The “13th” reveals hidden reality for people of color


Dave “Davey” Cook, Dr. Jelani Cobb, and Lasana O. Hotep discuss the new Netflix documentary “13” on a panel in honor of African american Heritage month on February 13, 2017. Photo credit: Miguel Madrigal

The Black Student Union hosted a panel on Feb. 13, in honor of African American Heritage Month, to discuss the mass incarceration of people of color and how racism and the criminalization of immigrants is caused by a loophole in the 13th Amendment.

Who’s affected by the 13th Amendment?

A new documentary, “13th,” was shown in snippets to give the audience a better picture of what is happening in the United States system of social issues including the mass incarceration of African Americans and Latinos.

The panel was moderated by Lasana O. Hotep, Dean of Student Equity and Support Programs at Skyline College.

Relevancy in the past and the 21st Century

After the first section of the film, David “Davey” Cook, professor of Africana Studies at San Francisco State University, highlighted what the film was doing by presenting to the audience the history of slavery and how it is “framing” the narrative of how the 13th Amendment relates to today. According to the Library of Congress website, the Amendment stands for being able to only punish those who are convicted of a crime through servitude.

“Neither slavery nor involuntary servitude, except as a punishment for crime whereof the party shall have been duly convicted, shall exist within the United States, or any place subject to their jurisdiction.”

With this particular Amendment, and the South’s cotton economy in “tatters,” Dr. Jelani Cobb, a professor of journalism at Columbia University, said. Cobb has appeared in the documentary and spoke about how it was difficult for the South to meet the quota of being able to survive without free labor.

In the panel Cook further explained that a loophole was found in order to restore the previous system by legally having African Americans incarcerated, to work as free labor, creating the biggest prison boom after the attempt of the Reconstruction of the South around 1876.

Cook and Cobb agree with the narrative of the documentary of why mass incarceration has become the norm in the years since then.

The Social Culture and Stigma of People of color

Cook explained that imprisonment has been normalized as a form of entertainment through documentary television shows focusing on prisons and who is incarcerated, namely African Americans and Latinos.

“When people see these marathon films, it’s almost justified,” Cook said. “We don’t think about jail above what is shown on these TV shows, so what’s missing in a narrative is the horrors that people experience once they’re incarcerated: beaten, raped and being there for long periods of time, families broken up and all these types of things … if you’re not experiencing it you may come to the conclusion that you have to find alternatives to jail.”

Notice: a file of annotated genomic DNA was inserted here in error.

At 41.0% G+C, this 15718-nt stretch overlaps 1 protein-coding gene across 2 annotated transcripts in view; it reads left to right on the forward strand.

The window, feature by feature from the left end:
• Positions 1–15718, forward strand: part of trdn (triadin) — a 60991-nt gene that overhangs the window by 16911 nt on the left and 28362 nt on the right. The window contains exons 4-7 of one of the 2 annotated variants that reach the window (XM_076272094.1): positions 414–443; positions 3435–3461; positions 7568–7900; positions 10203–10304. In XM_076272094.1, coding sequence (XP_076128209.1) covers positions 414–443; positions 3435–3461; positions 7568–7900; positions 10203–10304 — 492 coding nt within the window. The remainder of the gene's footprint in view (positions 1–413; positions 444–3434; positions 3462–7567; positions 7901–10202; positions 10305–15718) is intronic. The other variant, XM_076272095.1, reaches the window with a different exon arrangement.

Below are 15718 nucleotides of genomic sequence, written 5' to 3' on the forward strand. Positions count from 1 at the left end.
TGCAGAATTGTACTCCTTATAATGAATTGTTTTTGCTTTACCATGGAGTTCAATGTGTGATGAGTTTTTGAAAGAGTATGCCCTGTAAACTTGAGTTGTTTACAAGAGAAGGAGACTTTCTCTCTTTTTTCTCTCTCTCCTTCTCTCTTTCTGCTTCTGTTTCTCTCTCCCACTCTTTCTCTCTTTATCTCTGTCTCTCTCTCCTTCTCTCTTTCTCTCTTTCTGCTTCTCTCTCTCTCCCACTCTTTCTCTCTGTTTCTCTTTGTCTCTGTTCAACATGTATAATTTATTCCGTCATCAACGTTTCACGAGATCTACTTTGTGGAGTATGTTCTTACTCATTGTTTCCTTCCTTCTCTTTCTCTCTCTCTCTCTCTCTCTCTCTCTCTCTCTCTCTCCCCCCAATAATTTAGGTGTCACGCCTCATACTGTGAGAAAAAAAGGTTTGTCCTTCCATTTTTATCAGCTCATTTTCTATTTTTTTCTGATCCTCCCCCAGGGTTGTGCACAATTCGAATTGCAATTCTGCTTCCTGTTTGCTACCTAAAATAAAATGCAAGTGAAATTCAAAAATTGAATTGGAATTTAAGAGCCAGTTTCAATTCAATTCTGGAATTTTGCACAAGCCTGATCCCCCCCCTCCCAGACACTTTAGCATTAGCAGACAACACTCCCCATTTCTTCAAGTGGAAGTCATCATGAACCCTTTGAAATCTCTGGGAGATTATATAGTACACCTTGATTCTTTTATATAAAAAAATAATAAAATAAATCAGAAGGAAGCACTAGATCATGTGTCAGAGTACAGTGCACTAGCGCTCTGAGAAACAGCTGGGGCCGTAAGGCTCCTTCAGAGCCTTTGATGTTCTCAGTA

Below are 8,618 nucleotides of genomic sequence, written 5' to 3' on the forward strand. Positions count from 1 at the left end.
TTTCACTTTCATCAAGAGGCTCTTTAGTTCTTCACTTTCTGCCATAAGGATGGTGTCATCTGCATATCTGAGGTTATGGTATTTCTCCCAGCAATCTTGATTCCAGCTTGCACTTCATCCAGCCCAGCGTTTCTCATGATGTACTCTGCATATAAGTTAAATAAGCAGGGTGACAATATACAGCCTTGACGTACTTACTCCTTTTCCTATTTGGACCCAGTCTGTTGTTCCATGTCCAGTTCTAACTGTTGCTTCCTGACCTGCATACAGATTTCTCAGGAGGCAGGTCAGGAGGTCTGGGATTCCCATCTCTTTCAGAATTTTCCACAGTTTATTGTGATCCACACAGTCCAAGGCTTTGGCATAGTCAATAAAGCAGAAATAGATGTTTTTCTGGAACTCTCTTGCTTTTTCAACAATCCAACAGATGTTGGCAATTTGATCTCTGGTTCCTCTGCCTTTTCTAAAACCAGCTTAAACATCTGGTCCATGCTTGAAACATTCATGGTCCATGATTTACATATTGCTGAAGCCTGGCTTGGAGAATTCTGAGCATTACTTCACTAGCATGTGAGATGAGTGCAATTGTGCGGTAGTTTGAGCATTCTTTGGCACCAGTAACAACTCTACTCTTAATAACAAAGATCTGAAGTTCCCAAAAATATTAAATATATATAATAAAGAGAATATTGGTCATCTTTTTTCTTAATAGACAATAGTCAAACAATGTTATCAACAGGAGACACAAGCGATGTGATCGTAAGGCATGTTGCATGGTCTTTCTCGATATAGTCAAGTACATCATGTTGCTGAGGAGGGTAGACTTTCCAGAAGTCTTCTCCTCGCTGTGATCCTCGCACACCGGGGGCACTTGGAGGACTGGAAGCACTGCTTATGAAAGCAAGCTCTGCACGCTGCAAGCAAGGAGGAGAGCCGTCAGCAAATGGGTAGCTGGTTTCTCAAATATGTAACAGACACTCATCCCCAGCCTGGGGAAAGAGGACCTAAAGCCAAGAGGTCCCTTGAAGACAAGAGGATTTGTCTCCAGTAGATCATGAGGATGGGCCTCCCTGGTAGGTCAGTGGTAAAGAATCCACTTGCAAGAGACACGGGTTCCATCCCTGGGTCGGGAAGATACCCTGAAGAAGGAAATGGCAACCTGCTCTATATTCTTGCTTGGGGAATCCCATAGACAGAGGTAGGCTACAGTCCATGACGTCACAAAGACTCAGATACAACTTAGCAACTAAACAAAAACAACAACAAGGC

As the panel went on, the discussion was focused toward the research showing the mass incarceration of people of color.

The justification

The panel focused on Ava DuVernay’s perspective, the director that the legal system is flawed in terms of who goes to jail based on the crimes inmates committed. Since only snippets of the film were shown, in the full documentary it elaborates on the growing inmate population, from 357,292 in 1970 to 2,306,200 in 2014. This is due to activist groups such as the Black Panthers being closely followed by former President Nixon and President Ronald Reagan in hopes to crack down on crime, but focusing on these particular groups.

“We do not see between incarceration and crime,” Cobb said. “Were you to listen to the things being said in Washington D. C., especially things that are coming out of the Trump administration where they are saying that crime is at an all-time high, people should be afraid, people should be fearful and so on but in actuality crime is at a 47 year low.”

Towards the end of the panel there was a Q and A session, where the audience was able to write down their questions for the speakers to answer.

Cook elaborated on a real life example: what recently happened in Oakland, how the police were called on a few African American males for standing outside their house.

For one of the questions, it was asked about the recent events concerning the accuser of Emmitt Till, Carolyn Bryant Donham, who admitted that Till did not harass or flirt her but resulted in Till’s death. Cobb responded about how fear is deeply connected to the stigma of people of color.

Using Dylan Roof, a convicted American mass murderer, as an example, Cobb elaborated on why Roof carried shot nine Charleston church members in South Carolina on June 17, 2015

“One of the people who he had shot asked him why was doing what he did and how they mean him no harm,” Cobbs said.

Roof, as Cobb relayed, it was because black men were raping white women and taking over the world.This explanation was one of many documented on video interrogation by the FBI used in the trial.

President Trump was another example, as Trump claimed that Mexicans were rapists, on record, during his presidential campaign.

The connection Cobb was trying to drive home was with these stigmas of men of color sexually assaulting women, these are the reasons used to justify racist actions.

“We should look at what the ultimate agenda is there and what the ultimate implications of it are,” Cobb said. “We are both trapped in the tradition of paranoia in American history.”